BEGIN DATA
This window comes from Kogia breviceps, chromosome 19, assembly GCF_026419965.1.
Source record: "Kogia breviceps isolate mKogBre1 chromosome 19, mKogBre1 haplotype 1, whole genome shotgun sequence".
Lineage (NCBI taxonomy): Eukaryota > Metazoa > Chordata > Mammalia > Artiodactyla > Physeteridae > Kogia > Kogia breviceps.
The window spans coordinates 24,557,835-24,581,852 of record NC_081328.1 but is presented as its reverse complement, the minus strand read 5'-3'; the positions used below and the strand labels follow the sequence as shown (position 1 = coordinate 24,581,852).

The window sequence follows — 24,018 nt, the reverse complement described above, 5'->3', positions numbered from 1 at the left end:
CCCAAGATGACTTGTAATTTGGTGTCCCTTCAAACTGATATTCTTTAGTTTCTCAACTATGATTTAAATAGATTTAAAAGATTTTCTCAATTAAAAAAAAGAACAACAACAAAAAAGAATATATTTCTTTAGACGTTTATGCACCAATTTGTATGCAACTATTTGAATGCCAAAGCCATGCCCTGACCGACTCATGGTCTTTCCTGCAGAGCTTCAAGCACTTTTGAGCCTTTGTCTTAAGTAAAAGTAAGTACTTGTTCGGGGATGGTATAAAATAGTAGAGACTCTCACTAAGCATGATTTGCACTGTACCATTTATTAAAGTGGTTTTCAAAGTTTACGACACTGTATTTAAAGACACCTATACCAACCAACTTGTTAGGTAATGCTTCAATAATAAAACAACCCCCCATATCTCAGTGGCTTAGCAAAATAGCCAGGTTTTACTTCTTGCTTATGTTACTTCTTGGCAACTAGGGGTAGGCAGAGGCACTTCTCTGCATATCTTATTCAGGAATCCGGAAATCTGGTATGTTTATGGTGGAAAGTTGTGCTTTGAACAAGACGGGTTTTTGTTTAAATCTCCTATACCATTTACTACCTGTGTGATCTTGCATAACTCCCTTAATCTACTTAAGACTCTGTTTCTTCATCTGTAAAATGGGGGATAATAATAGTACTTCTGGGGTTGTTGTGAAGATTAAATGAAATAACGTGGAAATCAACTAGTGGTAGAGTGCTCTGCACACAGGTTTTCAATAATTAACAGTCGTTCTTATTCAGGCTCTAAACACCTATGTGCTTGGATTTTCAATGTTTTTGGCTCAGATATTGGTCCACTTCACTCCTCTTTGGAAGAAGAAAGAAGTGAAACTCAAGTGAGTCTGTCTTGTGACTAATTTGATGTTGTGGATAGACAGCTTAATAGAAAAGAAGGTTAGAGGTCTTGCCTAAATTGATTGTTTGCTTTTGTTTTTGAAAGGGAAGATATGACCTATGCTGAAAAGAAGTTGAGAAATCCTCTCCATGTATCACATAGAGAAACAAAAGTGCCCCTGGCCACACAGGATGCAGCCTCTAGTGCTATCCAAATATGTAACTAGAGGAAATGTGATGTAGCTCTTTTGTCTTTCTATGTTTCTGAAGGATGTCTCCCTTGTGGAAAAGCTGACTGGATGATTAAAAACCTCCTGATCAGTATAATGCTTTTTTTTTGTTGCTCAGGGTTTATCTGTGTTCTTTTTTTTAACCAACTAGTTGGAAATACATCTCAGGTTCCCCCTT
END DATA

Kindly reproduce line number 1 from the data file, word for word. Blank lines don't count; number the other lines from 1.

This window comes from Kogia breviceps, chromosome 19, assembly GCF_026419965.1.